A final reminder to make sure to check the soil often to not overwater, and always pay attention to the color of the leaves. Make sure to give your plant enough indirect sunlight. Your Monstera leaves should be bright, verdant, shiny and growing during their growing season.
All of this will ensure that you have a very happy and thriving Monstera deliciosa plant, and that you will be a happy and confident indoor houseplant owner!
is it OK to place moss on top of the soil of my monstera plant?
Yes, moss can help absorb and retain water & nutrients. You can also use a moss pole to help your Monstera plant grow and mimic its habitat in the wild. You will just want to make sure that the soil doesn’t become overly soggy.
my monstera plant doesn’t have a lot of roots and some wrinkling at the leaf base; is this root rot?
If the roots are mushy or rotten, then this is root rot. Monstera leaves wrinkling is usually a sign that your plant is being underwatered, receiving a lack of nutrients, or in low humidity. It could also be that the roots do not have enough room, and that you need to move your plant into a bigger pot. It is recommended that you review the environment and houseplant care to get to the root of the problem.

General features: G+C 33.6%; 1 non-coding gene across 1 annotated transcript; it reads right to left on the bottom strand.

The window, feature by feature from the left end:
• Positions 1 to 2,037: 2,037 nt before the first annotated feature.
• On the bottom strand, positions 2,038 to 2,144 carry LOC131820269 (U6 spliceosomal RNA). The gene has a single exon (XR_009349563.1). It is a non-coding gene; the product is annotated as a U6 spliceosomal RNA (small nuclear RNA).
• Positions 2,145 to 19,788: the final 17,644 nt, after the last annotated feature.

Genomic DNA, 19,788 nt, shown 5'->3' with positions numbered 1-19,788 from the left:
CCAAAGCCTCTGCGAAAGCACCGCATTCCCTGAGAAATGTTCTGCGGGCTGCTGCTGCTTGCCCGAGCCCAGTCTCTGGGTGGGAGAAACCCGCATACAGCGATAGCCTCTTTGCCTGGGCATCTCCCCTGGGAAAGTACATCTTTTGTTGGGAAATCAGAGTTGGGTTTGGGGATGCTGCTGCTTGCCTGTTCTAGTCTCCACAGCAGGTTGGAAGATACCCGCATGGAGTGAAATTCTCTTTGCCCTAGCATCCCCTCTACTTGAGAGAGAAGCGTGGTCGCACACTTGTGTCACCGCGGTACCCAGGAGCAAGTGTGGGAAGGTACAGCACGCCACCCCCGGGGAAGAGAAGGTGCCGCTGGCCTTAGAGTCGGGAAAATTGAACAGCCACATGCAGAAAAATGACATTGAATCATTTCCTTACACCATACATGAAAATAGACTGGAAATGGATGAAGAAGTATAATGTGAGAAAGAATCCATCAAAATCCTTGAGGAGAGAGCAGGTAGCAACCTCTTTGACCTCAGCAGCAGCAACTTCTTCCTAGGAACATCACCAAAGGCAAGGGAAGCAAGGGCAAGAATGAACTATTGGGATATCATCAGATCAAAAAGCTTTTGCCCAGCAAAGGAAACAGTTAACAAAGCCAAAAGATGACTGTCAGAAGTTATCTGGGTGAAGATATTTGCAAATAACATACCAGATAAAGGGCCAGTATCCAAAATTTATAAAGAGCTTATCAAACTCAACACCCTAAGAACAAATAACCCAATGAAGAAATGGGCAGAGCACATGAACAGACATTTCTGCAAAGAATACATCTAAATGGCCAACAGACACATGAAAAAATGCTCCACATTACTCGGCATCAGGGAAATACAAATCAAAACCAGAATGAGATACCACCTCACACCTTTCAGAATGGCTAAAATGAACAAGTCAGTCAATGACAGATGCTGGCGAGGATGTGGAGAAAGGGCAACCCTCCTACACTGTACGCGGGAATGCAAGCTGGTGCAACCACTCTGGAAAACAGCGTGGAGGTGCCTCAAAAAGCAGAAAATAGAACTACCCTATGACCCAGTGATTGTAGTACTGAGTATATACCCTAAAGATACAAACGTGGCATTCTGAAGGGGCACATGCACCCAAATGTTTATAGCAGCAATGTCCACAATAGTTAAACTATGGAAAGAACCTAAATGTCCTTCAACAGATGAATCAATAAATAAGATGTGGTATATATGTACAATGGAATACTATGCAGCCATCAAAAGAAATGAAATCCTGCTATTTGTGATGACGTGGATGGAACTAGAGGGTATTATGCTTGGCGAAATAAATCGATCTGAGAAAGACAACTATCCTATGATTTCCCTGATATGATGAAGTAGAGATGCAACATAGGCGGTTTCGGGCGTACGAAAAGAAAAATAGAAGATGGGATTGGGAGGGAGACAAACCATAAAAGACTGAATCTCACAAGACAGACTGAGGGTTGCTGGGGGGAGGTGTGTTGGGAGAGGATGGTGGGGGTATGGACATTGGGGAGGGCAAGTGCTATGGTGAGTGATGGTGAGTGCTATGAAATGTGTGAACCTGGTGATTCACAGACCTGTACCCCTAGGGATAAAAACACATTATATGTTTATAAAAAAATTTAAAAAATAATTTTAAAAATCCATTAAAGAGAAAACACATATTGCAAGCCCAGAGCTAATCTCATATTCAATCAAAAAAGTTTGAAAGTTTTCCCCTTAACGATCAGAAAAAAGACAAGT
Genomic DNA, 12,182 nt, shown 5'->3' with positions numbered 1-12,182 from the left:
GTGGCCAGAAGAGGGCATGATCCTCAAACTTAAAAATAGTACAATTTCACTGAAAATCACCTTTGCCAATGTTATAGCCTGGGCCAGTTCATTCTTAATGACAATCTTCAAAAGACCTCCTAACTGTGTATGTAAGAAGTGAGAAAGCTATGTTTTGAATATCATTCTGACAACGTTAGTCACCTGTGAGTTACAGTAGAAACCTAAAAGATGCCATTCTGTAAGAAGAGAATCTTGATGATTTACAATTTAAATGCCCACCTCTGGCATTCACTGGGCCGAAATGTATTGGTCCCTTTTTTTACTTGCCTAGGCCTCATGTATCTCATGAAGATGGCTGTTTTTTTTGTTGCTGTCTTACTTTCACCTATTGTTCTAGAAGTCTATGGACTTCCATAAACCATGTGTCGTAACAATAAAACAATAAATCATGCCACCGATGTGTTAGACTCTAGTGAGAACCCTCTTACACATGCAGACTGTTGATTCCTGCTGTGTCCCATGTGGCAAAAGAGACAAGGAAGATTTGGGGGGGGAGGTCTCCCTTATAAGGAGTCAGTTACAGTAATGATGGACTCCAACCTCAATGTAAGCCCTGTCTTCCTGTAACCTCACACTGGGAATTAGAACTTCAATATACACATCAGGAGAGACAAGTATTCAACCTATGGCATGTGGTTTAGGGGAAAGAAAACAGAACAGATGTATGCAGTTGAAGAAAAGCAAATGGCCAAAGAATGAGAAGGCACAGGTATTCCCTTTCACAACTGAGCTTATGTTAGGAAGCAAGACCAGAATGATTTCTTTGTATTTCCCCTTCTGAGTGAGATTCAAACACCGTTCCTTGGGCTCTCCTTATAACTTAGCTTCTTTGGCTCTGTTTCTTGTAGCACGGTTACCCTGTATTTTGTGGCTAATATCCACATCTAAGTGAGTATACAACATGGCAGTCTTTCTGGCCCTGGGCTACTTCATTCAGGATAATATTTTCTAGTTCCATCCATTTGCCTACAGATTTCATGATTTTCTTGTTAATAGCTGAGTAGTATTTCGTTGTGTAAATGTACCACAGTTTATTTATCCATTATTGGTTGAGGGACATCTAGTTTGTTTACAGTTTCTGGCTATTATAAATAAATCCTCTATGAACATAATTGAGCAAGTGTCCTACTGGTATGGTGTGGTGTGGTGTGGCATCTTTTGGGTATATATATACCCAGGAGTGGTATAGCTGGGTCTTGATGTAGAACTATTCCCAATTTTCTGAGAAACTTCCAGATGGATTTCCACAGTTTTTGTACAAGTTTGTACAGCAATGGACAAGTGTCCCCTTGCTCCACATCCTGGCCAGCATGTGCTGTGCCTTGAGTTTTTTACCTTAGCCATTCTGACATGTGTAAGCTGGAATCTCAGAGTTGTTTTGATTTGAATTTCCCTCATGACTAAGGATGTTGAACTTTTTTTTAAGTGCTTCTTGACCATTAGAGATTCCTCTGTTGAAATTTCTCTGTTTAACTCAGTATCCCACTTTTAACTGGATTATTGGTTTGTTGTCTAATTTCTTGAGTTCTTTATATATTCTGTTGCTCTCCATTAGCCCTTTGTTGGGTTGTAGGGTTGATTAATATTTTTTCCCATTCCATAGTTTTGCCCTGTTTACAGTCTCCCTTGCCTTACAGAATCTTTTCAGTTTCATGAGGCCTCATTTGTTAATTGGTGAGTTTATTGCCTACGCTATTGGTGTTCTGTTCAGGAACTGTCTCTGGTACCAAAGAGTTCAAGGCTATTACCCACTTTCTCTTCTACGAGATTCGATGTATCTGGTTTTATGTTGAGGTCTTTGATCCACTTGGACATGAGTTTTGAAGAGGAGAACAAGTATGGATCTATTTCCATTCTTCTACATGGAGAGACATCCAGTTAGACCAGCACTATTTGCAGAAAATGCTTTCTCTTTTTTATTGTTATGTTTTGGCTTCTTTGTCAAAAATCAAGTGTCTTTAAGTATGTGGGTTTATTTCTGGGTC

i just saved a plant from root rot; should it root in water first before going back into soil?
No, you want the roots to completely dry out in the sun before planting it back into your pot. You will also want the soil to dry out or to repot it with a new potting soil mix.
are red-ish roots on a monstera plant ok? Or is that root rot?
If your Monstera has root rot, it will be most easily identified through the leaves. Red-ish roots are normal on a Monstera plant, as long as they are not mushy or smelly roots. You may want to have someone knowledgeable about Monstera houseplants check the roots for you to be sure.
my monstera plant easily snapped off/fell out of the pot, is that root rot?
Yes, this could be a sign or root rot, as it causes very weak roots that break or snap off easily. It could also be that your Monstera plant is not supported, and needs a good, water-retaining moss pole to support its growth and environment.
is a drooping leaf sign of root rot?
Drooping leaves can be a sign of under-watering. Wilted or yellowish brown leaves are a more clear depiction of root rot. It is also normal for just a few of your Monstera leaves to be drooping or falloff, as this is a sign the plant is replacing them with new, healthy leaves.
more about monsteras
- How to clean monstera leaves gently (and how often)
- how much light does monstera need?
- how to propagate swiss cheese plant (3 ways)
- plant experiments: which fertilizer makes plants grow faster
- scale on monstera: what to do and how to save it
- monstera root rot: how to save your monstera plant
- get gorgeous leaves with the best fertilizer for monstera